She looked up at me, her big brown eyes behind her purple glasses, and said, “Pick me up, Mama.”
So, I gripped her underneath her armpits, bent my knees, counted to three and up she jumped. All 50 pounds of her. She wrapped her arms around my neck and laid her head on my shoulder. Her legs wrapped around my waist and her feet hung down almost to my knees.
How had my baby gotten so big?
Then it hit me. I wonder when the last time I’ll actually pick her up and hold her will be? How many more times do I get to feel those scrawny arms hanging over my shoulders? How long will it be before she’s too tall or just weighs too much for her old mom to handle? Not enough time and all too soon…those are the answers.
Too much for one morning!
So, all of this had gone down and it wasn’t even 8:00 am yet! It was too much! My mama-heart just couldn’t take it.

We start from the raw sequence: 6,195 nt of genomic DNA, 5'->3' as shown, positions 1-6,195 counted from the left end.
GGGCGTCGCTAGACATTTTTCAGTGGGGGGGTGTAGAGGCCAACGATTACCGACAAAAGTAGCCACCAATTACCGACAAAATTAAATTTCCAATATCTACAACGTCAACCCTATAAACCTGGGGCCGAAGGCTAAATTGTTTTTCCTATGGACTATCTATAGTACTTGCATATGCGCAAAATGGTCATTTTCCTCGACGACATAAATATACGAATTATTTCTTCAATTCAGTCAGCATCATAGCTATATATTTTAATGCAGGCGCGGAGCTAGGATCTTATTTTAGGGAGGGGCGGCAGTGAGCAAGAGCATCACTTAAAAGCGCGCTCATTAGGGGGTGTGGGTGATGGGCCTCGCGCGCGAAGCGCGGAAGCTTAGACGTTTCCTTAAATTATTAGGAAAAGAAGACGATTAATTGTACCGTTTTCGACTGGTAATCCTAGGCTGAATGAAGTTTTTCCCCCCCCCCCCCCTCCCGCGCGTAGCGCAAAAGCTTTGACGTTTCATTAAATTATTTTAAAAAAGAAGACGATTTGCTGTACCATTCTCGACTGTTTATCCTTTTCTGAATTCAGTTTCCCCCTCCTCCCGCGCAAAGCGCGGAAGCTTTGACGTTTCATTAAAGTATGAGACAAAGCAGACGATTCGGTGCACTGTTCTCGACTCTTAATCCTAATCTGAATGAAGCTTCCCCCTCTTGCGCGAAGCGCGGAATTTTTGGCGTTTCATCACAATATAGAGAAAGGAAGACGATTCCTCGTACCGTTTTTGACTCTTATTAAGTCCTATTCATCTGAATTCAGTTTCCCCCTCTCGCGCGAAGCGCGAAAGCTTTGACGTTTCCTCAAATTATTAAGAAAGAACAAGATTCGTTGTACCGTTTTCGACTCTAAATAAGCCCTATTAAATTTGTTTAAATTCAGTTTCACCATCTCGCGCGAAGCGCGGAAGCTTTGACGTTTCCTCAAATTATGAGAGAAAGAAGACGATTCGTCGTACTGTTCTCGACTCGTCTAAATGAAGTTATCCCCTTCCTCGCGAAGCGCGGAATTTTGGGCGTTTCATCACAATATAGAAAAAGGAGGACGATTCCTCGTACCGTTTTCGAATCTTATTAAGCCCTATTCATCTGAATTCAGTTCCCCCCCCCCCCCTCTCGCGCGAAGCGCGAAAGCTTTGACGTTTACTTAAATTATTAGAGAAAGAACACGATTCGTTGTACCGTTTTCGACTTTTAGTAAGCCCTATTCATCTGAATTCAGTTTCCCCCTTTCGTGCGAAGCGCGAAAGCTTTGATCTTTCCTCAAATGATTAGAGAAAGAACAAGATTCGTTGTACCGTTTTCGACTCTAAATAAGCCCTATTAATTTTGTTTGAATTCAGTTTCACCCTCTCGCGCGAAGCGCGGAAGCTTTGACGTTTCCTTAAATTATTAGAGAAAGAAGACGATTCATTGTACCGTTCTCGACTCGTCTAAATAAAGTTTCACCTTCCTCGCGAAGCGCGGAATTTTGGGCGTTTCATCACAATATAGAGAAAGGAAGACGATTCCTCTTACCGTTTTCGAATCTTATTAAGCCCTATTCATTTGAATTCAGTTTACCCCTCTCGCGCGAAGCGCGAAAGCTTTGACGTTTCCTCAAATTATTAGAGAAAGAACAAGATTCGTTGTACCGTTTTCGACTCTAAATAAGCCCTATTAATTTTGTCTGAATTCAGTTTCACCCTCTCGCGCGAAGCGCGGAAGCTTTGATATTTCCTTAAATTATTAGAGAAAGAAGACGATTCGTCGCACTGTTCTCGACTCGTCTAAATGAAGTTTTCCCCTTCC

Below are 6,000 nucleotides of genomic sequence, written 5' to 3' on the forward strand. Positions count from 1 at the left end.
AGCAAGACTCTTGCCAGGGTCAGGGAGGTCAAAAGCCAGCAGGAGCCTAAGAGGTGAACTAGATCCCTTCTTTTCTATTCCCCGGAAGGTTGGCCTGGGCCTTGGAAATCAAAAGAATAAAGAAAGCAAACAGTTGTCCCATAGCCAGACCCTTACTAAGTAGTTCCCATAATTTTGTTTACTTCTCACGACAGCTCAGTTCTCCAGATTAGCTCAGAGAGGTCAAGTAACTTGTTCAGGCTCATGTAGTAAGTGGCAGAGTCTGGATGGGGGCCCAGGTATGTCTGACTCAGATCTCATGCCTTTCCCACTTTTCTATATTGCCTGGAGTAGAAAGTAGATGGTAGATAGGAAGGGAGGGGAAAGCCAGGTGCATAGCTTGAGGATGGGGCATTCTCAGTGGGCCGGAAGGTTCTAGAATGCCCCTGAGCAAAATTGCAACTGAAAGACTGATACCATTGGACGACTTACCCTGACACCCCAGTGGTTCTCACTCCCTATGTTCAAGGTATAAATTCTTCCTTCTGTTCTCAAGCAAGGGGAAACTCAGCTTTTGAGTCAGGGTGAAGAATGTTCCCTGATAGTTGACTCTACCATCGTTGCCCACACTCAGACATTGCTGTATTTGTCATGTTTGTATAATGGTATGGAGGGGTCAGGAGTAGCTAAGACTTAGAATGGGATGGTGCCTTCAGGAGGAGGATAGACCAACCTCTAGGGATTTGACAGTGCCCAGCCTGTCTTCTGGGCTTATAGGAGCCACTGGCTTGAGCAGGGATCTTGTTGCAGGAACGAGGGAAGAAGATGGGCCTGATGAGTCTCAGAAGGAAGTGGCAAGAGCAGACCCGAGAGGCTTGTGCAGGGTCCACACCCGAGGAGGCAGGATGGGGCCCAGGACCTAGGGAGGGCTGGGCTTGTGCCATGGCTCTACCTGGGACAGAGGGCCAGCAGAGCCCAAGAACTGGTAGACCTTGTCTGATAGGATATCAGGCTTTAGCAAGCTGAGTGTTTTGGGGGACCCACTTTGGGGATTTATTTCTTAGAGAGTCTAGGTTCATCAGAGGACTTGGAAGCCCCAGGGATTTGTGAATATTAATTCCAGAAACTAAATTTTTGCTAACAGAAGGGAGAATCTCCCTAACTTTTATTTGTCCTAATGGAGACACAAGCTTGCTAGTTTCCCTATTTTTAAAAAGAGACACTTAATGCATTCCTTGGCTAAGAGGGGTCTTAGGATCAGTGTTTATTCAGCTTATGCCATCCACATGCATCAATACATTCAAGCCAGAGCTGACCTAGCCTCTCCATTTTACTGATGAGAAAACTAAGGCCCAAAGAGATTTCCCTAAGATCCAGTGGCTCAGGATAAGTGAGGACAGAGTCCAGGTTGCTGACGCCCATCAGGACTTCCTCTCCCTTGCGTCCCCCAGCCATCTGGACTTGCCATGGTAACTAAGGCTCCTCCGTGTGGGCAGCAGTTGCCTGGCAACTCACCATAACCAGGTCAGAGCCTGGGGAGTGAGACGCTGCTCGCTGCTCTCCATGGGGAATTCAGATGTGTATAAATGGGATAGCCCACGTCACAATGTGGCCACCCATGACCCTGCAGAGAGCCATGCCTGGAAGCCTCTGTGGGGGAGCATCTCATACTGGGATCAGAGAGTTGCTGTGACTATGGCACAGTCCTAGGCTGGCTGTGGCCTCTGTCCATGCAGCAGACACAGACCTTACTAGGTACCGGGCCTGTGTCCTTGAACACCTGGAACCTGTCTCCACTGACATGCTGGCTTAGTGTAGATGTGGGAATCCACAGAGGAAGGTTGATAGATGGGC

My heart simultaneously ached and burst with pride at how grown and big and beautiful and amazing they all are. I grew each and every one of them from scratch and just look how phenomenal and infuriating and brilliant they are! I sat down on a stool at the counter, looked into my coffee, and breathed a small prayer that I will be able to change and grow along with them. That in each stage I’ll be able to provide what they need from me. Because let’s be real, the only way I’m going to be able to do this is with the grace of the God who, in His own time and His own way, are making them into these truly awesome humans in the first place.
When Greg finally made it downstairs to leave for work, he innocently asked how I was doing. Poor unsuspecting man.
I walked over, laid my head on his chest, took his arms and wrapped them around me and said, “I’m not ready for all these big kids! They’re really challenging me today.”
Ready or not, though, here they come. And what a wild ride it’s going to be.